Starting your first term at university can seem daunting and there will be a lot of information to take in. Lectures and seminars are your two biggest learning opportunities and make up the bulk of the contact time you’ll have at university. The rest of the time you’ll need to study independently to keep up with the required reading and research.
Making the most of this time will ensure you can really focus on studying away from the lecture room, rather than trying to catch up on what was said.
Here are our top five tips for making the most of lectures and seminars:
This might seem strange at first but you’ll be surprised at how many of your classmates are also recording lectures, and sometimes seminars.
Recording the sessions allows you to focus on making clear notes of the key points, rather than trying to scrawl down everything the lecturer says. The recordings will also come in handy when you’re trying to revise and can’t remember that amazing way the lecturer explained a subject or topic.
You’ll find it so much easier to follow what’s being said if you’ve done the suggested reading in advance of the lecture or seminar. This could be hand-outs, notes, or suggested texts put together by the lecturer.
Use this time to highlight key points, topics, themes, unfamiliar technical terms, or things you’d like to have explained in more depth so you can actively participate in the seminar sessions.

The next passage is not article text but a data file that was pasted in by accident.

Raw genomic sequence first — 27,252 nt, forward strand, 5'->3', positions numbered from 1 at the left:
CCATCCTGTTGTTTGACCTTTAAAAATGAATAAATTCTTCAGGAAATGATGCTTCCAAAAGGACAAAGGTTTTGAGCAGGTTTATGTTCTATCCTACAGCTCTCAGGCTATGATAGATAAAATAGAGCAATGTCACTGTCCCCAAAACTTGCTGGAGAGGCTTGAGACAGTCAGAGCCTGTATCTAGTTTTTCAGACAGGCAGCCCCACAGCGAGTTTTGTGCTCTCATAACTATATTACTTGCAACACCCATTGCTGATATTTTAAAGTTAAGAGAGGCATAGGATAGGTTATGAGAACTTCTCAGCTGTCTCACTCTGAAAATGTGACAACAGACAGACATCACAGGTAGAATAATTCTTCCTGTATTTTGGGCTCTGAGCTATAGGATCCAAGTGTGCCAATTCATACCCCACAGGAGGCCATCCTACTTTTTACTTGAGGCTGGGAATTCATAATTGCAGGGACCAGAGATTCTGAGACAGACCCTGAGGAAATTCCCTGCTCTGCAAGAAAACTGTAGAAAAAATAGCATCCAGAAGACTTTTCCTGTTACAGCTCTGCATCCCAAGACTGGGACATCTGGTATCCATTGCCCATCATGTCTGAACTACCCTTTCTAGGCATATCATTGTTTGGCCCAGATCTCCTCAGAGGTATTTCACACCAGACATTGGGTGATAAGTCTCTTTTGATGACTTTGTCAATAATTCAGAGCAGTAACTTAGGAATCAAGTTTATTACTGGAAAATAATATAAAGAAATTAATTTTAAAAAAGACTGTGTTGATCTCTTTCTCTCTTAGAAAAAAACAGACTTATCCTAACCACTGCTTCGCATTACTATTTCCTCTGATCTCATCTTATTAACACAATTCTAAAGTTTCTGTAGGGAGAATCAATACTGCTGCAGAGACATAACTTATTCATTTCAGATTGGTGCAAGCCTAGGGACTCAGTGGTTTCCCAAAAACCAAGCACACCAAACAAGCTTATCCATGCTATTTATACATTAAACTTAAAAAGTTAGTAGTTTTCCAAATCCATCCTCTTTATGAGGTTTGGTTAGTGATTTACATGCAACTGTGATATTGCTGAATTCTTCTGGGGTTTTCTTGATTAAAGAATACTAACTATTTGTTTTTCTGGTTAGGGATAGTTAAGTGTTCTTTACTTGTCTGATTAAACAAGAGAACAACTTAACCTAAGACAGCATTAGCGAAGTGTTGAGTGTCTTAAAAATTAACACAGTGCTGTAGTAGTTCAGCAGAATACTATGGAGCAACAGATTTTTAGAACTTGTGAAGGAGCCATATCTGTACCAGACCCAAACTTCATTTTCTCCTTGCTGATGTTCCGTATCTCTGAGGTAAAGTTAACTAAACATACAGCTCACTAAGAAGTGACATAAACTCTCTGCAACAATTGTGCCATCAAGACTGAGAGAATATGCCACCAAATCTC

Notes are meaningless if they’re just random jibberish on the page. Use techniques such as colour coding to group notes into topics, themes, or subjects so that they make sense to you when you read them back.
You can also use highlighters, underline words or phrases, and use post-it notes to draw attention to things that will be important later.
Seminars are usually the time for asking questions, so if there’s something you need clarifying in the lecture, make a note to remind yourself to ask during the seminar session.
Don’t be worried that asking questions will make you seem stupid. Chances are other people will want to ask the same thing and the whole point of university is learning new things. They don’t expect you to have all the answers as soon as you walk through the door.
Each the end of a lecture or seminar, don’t close your notebook and forget all about what you’ve just learnt. Find a way to summarise what you’ve just learnt to make it clear in your head.
This could be bullet points, a few paragraphs, a spider diagram, or any other technique that works for you. You’ll find it easier to refer to this when you’re revising later on.